On a roll
- By Heather Harreld
- Sep 18, 2000
Officials at Computer Sciences Corp. credit two decisions for the companys
blistering growth in the federal information technology arena: sharpening
their focus on value-added services such as performance contracts and consolidating
federal operations in 1998.
The El Segundo, Calif., company won more than 90 percent of the civil
federal dollars on which it bid in its fiscal 2000, which ended in April.
The firms federal operation is humming along this year, with total federal
revenue up 17 percent for the first quarter.
CSC, which has pulled in sizable contracts to modernize IT systems for
the Internal Revenue Service and the Army, plans to bid on $28 billion worth
of federal IT contracts during the next 33 months.
CSC ranked second on Federal Computer Weeks list of the top 20 systems
integrators, based on federal IT revenue posted during the governments
fiscal 1999, which ended last Sept. 30. CSC accumulated $514 million in
federal contracts during that period, up from $351 million the previous
year, according to research firm Eagle Eye Publishers Inc.
"They have learned how to adapt to market needs in the federal government,"
said Ray Bjorklund, vice president of consulting services at Federal Sources
Inc., a federal marketing and research firm. "They reflect on what they
do well in the federal government and keep building on that rather than
trying new service areas."
CSC learned one important lesson after the company lost out to Andersen
Consulting last year for a contract to modernize the Education Departments
student loan- processing system. Andersen edged out CSC by committing to
specific performance improvements.
But CSC bounced back and used the same tactic to snag the Armys $681
million logistics modernization contract; the company tied a portion of
its payment to performance metrics.
"We have to go in and be more value-driven as opposed to telling them
how great a systems integrator we are and how many times weve done this
before," said Pat Ways, senior vice president of business development for
CSCs Civil Group.
Another key to the companys current success, CSC officials said, was
its move in May 1998 to consolidate the companys four federal divisions
into two. Of the divisions that emerged from the restructuring, one focuses
exclusively on civil work and the other on Defense Department work. This
allows the company to focus on customers instead of getting caught up in
internal disputes over who works on which contract, Ways said.
"It used to take the government two years to buy anything, so you had
time to spend on internal problems," Ways said. "Now, the government buys
things in 30 days. Its really important that you know your client that
youre intimate with your client as far as what their problems are and where
theyre going instead of waiting for [requests for proposals] to come
For the companys first quarter of fiscal 2001, which ended June 30,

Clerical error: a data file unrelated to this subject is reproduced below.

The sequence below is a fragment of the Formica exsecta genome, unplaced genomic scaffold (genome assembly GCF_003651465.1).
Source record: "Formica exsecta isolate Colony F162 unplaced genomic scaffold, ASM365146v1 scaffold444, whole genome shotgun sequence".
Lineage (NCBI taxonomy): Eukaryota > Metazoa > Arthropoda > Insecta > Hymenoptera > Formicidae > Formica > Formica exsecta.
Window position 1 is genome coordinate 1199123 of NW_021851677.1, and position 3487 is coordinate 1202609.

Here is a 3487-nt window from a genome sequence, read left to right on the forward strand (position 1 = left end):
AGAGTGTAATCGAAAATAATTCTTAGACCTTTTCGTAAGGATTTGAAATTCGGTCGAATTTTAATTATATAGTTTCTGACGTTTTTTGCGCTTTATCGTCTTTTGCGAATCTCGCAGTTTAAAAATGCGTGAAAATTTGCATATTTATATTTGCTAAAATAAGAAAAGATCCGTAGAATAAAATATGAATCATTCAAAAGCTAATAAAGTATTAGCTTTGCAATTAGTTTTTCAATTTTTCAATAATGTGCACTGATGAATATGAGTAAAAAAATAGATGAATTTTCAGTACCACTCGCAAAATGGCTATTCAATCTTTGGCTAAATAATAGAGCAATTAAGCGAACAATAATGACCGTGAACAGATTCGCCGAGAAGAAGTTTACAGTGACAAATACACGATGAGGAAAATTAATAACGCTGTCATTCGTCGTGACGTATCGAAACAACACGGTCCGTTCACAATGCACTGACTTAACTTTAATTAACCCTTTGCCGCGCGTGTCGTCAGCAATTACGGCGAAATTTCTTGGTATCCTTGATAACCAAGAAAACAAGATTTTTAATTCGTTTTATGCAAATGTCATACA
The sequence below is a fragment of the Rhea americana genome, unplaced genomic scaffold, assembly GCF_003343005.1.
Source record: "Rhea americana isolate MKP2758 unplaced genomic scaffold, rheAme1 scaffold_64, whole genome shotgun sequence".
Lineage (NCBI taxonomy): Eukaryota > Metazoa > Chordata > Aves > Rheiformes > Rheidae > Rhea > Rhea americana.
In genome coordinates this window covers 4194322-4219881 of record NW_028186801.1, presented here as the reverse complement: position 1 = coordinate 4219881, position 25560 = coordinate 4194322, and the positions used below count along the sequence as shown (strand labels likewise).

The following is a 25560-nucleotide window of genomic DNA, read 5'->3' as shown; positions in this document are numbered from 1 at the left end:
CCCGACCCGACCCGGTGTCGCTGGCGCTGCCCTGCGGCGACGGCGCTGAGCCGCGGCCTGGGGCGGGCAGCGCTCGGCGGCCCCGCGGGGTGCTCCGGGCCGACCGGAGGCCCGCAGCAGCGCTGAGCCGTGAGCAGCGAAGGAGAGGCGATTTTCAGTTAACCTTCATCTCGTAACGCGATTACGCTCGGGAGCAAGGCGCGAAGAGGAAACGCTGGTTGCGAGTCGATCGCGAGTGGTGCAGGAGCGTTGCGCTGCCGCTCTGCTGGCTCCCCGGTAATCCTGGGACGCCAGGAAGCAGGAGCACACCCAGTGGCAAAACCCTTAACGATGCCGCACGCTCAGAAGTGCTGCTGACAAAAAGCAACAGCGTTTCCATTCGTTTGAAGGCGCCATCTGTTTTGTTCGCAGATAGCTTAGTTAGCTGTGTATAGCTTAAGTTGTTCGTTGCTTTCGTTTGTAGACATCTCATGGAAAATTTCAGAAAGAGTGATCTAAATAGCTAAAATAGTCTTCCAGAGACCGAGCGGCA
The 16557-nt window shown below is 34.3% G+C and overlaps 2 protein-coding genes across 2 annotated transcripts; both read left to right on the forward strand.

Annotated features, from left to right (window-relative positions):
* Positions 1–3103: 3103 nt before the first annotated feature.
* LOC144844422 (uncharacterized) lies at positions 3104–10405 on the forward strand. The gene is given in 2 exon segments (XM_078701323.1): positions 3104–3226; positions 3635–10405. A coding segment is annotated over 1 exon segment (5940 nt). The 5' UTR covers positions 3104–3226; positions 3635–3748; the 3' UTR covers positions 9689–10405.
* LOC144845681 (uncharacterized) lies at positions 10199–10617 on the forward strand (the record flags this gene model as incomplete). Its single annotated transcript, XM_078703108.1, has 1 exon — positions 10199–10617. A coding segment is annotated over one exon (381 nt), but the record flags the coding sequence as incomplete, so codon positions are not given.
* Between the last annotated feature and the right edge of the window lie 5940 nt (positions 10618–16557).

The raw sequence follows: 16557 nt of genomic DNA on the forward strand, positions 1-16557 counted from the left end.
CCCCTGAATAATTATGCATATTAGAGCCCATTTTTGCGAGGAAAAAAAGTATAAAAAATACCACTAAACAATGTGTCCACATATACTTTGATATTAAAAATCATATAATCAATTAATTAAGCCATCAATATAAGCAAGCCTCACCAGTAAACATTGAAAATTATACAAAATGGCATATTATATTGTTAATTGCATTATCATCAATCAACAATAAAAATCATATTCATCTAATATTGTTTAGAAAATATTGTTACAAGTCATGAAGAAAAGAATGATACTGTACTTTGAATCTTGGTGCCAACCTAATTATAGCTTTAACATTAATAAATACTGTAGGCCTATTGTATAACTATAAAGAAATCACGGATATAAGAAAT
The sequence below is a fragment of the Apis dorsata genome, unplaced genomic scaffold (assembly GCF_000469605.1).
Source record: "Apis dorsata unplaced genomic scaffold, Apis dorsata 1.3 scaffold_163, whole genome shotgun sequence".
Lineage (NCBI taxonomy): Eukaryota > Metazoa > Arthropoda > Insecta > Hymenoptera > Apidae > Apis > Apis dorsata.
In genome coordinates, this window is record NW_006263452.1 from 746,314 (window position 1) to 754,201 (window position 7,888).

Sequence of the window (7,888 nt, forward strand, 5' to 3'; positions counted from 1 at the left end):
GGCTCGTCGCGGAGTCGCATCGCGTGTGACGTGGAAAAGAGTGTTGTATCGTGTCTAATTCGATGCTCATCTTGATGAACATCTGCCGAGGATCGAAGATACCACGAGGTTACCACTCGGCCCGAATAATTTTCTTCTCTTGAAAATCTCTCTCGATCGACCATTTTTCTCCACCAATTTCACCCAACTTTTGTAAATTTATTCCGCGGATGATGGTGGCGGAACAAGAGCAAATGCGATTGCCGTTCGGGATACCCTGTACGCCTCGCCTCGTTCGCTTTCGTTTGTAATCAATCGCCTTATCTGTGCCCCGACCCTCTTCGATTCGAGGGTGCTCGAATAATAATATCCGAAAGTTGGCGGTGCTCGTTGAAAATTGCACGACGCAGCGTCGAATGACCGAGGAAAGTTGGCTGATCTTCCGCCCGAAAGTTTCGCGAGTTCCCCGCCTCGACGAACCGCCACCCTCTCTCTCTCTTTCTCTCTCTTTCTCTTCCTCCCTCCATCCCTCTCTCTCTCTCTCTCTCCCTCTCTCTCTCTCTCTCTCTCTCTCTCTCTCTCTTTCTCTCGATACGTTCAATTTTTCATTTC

civilian federal government revenue was $647 million, up 30 percent from
a year ago. Major civilian wins this calendar year include a $68 million
contract from the Federal Aviation Administration to develop an automated
digital communications system for pilots and air traffic controllers and
a contract to support facilities operations at NASAs Stennis Space Center
CSCs Defense Group has also bagged several big wins this year, including
a Defense Information Systems Agency service contract worth $300 million,
a $200 million contract for information services to support U.S. forces
in Europe and a $250 million contract for support services at the Air Force
Space Command. Defense Group revenue for the first quarter of fiscal 2001
is up 10 percent from last year.
CSC will continue to ramp up its Pentagon business as the military outsources
more tasks such as upgrading legacy systems, said Austin Yerks, senior vice
president of CSCs Defense Group. Also helping CSC snare contracts is its
track record of hiring federal workers whose government jobs are eliminated
as it did with the Army logistics modernization contract. "We were very
successful in transitioning about 205 [Army] people into CSC," Yerks said.
This strategy of moving federal employees to its own payroll as part
of outsourcing sets CSC apart in the federal IT arena, according to Bjorklund
at Federal Sources. "The notion of a "soft landing really, really puts
them in good stead. Its something that seems to differentiate them from
all the other contractors."
Bjorklund said CSC has been adept at "finding those kind of commercial
best practices and figuring out how to sell the same solutions to the federal
Yerks agreed with Bjorklund that CSCs commercial practice provides
a vast well of resources for the federal group to tap.
"I have a huge technology and resource engine behind me," he said. "You
dont have to have an e-business center of excellence. Its embedded in
this engine I fall back on. We can adapt to the new technology trends that
we are seeing. We dont build airplanes. We dont build submarines. We stick
with our niche."
Harreld is a freelance writer based in Cary, N.C.